BUYING A BIKE

This guide is to help you buy a bike, especially if you’re new to cycling, triathlon, and bikes! There’s a lot of information out there, especially on the internet. This can sometimes be really useful but can also be confusing. This guide won’t give you a link to THE bike for you but hopefully will help you work out what you want from your bike and help you through the muddled world of bike buying well informed. If you are unsure after reading, it’s best to speak to a committee member, or a local bike shop (Beeline Bike, Bike Zone, Cycloanalysts)

 

What to buy?

Frame

Wheels

Groupset

 What the right bike for you is will vary depending on your planned usage, budget, storage capacity, and personal preferences. It’s best to have a chat to someone, either through the Facebook group, or to one of the committee members to work out what sort of bike might be best for you based on your budget.

 

Top Tips: 

  • Don’t be seduced by carbon fibre – there are some excellent aluminium frames out there. If you can afford it, the £500-£800 band provides the best balance of quality and low cost.

  • Some good tyres (see below near the end) can make a big difference

  • Making your decision on the basis of bike colour is a better reason than most!

  • No matter what amount of money you end up spending, a well-maintained bike will almost always work better than a more expensive but less well-maintained bike. 

The frame is the core of the bike – within reason, it’s wise to get the best frame you can for your money. 

  • However, try not to get carried away with the latest technological advances, lightest pieces of equipment, and most exotic materials. A great bike is one which you want to ride, which you can maintain, and which lets you do the riding you want to do.

  • Carbon fibre frames are great, but they’re not the be all and end all, and you can get some truly excellent aluminium and steel bikes at much lower price points.

  • Weight can be a major factor in the enjoyment and speed achieved through your bike, but it’s one of many factors. It’s better to be comfortable on a heavier machine, than not quite right on the latest and lightest model

Often wheels coming with complete bikes aren’t the greatest – they can be sometimes quite cumbersome, with lower quality tyres, and lower quality hubs. But, they’re an easy upgrade later down the line (see below).

This refers to most of the moving parts of the bike (e.g. gears, chain, brakes, cranks)

  • There are two main manufacturers (Shimano and Sram) and both have a hierarchy of groupset quality (see here)

  • Shimano 105 and Sram Rival are often cited as good quality groupsets with a decent price point. However, Shimano Tiagra and Sram Apex function equally well and parts are cheaper to replace. Similarly Shimano Sora and Claris function well, especially when well maintained. They’re cheaper because you have fewer gears, and the parts are a little heavier.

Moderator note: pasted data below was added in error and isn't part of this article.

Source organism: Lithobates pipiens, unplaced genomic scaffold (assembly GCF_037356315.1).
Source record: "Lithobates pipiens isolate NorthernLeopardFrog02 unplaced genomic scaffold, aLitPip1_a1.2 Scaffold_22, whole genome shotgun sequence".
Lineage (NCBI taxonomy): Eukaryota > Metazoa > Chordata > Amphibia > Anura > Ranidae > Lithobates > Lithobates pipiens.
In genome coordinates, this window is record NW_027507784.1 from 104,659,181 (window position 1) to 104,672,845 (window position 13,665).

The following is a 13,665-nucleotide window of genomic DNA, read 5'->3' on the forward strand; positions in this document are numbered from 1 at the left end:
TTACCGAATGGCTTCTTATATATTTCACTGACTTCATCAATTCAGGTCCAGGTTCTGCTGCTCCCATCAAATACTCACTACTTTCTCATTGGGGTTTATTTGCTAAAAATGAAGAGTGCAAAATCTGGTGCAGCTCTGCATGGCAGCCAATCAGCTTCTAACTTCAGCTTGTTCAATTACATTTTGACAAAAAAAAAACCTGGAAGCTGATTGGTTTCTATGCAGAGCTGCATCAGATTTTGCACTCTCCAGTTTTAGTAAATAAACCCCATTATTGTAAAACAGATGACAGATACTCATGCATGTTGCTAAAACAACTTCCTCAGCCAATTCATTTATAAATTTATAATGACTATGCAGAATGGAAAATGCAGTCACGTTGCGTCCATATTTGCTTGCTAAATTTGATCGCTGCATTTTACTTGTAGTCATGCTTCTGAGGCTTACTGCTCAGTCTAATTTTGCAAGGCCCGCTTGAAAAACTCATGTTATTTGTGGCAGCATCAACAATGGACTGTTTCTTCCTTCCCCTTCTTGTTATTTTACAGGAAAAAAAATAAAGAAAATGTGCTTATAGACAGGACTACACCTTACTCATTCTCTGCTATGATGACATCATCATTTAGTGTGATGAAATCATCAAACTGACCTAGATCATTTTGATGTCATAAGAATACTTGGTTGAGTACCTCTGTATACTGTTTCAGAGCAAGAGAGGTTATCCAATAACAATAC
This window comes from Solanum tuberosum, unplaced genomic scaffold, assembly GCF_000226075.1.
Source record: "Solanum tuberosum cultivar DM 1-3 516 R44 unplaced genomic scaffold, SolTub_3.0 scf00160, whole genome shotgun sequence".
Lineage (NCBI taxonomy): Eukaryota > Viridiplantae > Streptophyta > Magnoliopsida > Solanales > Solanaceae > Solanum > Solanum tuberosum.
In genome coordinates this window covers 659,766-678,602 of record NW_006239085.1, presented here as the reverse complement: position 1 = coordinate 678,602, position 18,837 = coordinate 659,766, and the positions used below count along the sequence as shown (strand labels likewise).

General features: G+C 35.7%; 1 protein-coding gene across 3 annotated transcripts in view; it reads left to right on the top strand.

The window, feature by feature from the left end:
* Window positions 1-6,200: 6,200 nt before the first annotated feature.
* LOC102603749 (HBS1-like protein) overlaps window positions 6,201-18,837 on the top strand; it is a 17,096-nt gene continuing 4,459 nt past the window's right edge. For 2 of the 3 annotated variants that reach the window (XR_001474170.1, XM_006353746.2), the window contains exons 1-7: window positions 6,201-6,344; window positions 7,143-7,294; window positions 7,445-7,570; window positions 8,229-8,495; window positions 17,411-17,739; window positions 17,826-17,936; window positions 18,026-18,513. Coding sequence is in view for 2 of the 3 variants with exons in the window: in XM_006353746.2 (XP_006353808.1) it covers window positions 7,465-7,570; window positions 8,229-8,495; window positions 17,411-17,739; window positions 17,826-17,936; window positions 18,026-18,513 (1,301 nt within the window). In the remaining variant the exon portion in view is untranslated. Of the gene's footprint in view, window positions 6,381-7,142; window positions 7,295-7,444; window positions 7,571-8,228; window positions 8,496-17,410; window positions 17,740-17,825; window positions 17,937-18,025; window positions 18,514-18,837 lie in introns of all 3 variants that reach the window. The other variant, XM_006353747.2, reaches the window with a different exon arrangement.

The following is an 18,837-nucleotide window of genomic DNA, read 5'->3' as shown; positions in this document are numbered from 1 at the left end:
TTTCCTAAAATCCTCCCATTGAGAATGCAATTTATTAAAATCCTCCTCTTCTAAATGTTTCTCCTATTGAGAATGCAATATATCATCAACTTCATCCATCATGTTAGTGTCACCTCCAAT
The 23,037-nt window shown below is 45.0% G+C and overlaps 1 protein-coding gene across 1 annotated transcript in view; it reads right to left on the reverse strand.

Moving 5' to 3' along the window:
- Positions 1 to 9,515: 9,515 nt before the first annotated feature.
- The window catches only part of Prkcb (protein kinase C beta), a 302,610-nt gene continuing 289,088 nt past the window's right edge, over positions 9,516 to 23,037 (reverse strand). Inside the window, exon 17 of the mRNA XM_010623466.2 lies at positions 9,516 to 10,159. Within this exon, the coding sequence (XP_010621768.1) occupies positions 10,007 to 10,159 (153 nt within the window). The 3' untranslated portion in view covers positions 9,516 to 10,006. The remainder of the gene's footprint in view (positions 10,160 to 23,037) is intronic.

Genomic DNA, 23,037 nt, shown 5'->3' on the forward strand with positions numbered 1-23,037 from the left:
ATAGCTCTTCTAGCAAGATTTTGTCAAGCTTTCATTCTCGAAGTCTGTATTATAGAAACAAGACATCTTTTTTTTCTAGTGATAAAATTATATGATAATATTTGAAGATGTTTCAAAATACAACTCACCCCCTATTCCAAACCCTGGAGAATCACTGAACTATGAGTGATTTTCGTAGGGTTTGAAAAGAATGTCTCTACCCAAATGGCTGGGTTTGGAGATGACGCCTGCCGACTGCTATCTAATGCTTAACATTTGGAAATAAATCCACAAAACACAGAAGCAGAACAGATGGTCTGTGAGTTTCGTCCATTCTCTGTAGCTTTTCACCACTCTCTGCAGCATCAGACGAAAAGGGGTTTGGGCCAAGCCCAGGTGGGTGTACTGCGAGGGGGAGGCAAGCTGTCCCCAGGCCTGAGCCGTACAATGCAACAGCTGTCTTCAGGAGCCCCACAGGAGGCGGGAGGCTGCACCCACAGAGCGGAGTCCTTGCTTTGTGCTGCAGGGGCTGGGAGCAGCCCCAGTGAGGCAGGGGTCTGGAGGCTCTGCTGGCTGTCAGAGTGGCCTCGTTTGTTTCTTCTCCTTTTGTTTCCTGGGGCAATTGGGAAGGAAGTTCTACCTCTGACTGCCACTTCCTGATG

Bike fit

One of most important parts of buying a bike is making sure that it fits – this means that you have the ability to raise or lower the saddle height to a level which means you can reach the pedals and you can comfortably reach the handlebars.

  • An ill-fitting bike is probably one of the most common things leading to discomfort, lack of desire to ride the bike, and injury.

  • Thankfully, bikes are really adjustable – the saddle height can be easily changed and handlebars moved closer or further away to the rider – so don’t agonise endlessly over size as it’s easy to make adjustments afterwards if the frame is close enough. 

  • Bike shops are good for letting you try out a bike for size, or equally, ask someone who’s a similar height to try out their bike and go from there.

  • Evans cycles have a handy sizing guide​

  • You can adjust your bike yourself to get a better fit - YouTube videos are often helpful for this! Or get a professional fit at places such as Take3Tri and Sportstechlab.

Fitting for a time trail (TT) bike is a little trickier, so if you’re planning on buying a TT bike and are unsure on what to get, it’s probably best to speak a committee member who can point you in the right direction. This might involve paying for a professional bike fit (for a TT bike, this is highly advisable).

 

Where to buy?

There are three main places you can get a bike: new in store, new online, or second hand. They each have their advantages and disadvantages and no one option is best.

New in store:

Advantages:

  • Probably the safest option – you can see and probably try out what you’re buying o Face-to-face advice

  • After-sales care (often bike shops will give you a 4-week (or equivalent) checkup for free). For small jobs or problems, this can be a huge asset

Disadvantages:

  • Possibly the most expensive option (comparing the same bike).1 o Large discounts are unlikely (but not unheard of!).

  • Limited options (this could be an advantage).

Where (in Oxford): 
  • Beeline – probably the best range of new bikes in Oxford

  • Cycloanalysts – some road bikes available

  • Bike Zone – a solid catalogue of new bikes available

  • Decathlon – some solid entry and mid-range bikes available

 

New online:

Advantages:

  • Price – often where you’ll find the cheapest new bikes (sometimes up to 30- 40% reduced). This is especially true in Autumn/Winter when previous year’s bikes are reduced.

  • Potentially a very wide selection (this could be a disadvantage if you’re not good at making decisions).

  • Returns policies available.

Disadvantages:

  • You can’t try for size, directly – some research will be required or trying someone else’s bike

  • After-sales care isn’t as hands on as your local bike shop (but, returns and some support is available).

Where: 

  • Wiggle – great in general for triathlon kit (plus you get haribo with each delivery #bestmarketingever) 

  • Evans Cycles or Canyon (direct to consumer manufacturer – some excellently priced mid-range onwards bikes available)

  • Google it – there are many places!

Second Hand (online):

It’s most likely that you’ll find a second-hand bike online (or through a club member if you’re lucky). 

Advantages:

  • Most likely to be the cheapest option – 40-80% reduction from the full price of the bike.

  • Can try for size (if collection)

  • Can ask the person selling about it and how they find riding it.

Disadvantages:

  • Requires the most knowledge and experience

  • Risk of buying something stolen or damaged.

  • Probably no after-sales care available

  • Bikes may require some work/maintenance before being rideable.

Where:

  • ​Ebay

  • Facebook:

  • Classifieds:

    • Cycling Weekly 

    • TimeTrialling Forum – good for TT equipment and occasionally complete road bikes.

  • Gumtree – be aware that you might be purchasing a stolen bike, but bargains are to be had if you trust the seller!